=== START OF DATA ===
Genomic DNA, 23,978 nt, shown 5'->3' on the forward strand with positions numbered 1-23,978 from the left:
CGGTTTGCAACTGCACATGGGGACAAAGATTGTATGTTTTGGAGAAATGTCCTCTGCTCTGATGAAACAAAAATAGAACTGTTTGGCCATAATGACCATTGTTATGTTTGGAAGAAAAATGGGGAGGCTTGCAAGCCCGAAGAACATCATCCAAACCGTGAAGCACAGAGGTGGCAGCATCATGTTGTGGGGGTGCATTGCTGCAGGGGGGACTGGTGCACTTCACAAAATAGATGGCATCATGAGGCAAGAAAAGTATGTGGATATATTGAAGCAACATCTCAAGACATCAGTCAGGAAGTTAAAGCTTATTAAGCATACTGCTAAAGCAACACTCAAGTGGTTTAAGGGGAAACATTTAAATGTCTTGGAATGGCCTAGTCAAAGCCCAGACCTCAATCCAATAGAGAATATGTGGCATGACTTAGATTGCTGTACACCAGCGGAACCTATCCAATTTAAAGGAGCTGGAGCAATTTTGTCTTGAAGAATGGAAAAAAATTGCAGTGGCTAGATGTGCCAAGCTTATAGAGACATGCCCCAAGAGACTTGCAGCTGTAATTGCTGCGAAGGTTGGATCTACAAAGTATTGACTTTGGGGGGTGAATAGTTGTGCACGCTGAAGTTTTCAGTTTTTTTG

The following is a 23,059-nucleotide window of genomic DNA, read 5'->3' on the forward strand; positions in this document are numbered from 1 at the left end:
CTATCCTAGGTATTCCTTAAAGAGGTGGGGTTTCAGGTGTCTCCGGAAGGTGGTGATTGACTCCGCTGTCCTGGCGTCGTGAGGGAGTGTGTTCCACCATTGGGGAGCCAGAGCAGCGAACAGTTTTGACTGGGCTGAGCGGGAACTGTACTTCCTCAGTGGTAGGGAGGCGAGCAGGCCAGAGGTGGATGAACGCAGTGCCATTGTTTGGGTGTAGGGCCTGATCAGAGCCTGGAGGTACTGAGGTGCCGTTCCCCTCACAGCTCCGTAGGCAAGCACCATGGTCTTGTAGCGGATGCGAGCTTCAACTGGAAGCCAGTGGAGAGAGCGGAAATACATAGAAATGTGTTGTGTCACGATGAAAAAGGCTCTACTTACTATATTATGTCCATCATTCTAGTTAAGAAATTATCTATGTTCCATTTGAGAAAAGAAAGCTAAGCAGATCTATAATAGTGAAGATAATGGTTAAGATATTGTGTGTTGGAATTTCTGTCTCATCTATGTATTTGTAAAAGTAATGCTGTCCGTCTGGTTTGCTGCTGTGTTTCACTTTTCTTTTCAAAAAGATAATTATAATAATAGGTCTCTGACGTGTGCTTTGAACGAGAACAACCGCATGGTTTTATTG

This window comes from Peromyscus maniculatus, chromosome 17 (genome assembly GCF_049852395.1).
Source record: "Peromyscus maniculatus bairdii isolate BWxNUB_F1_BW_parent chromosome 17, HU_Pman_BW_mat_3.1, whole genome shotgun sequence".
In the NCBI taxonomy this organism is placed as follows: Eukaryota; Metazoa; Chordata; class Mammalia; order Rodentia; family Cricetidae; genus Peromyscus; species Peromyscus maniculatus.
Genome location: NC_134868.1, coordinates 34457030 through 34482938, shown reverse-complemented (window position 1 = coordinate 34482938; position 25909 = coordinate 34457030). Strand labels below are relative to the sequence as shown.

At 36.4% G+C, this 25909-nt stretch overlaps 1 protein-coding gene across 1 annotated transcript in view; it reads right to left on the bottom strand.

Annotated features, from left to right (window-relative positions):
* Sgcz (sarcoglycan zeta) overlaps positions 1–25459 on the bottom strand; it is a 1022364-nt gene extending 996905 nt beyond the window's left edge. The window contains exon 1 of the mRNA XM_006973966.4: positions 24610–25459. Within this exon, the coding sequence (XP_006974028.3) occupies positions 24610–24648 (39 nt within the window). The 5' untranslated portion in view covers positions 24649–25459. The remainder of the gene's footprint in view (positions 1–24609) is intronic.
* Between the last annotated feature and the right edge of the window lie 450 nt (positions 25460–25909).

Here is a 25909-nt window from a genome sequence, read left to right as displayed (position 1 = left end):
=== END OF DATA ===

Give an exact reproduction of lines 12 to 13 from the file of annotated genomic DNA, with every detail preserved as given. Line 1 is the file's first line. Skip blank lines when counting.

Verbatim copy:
* Between the last annotated feature and the right edge of the window lie 450 nt (positions 25460–25909).

Here is a 25909-nt window from a genome sequence, read left to right as displayed (position 1 = left end):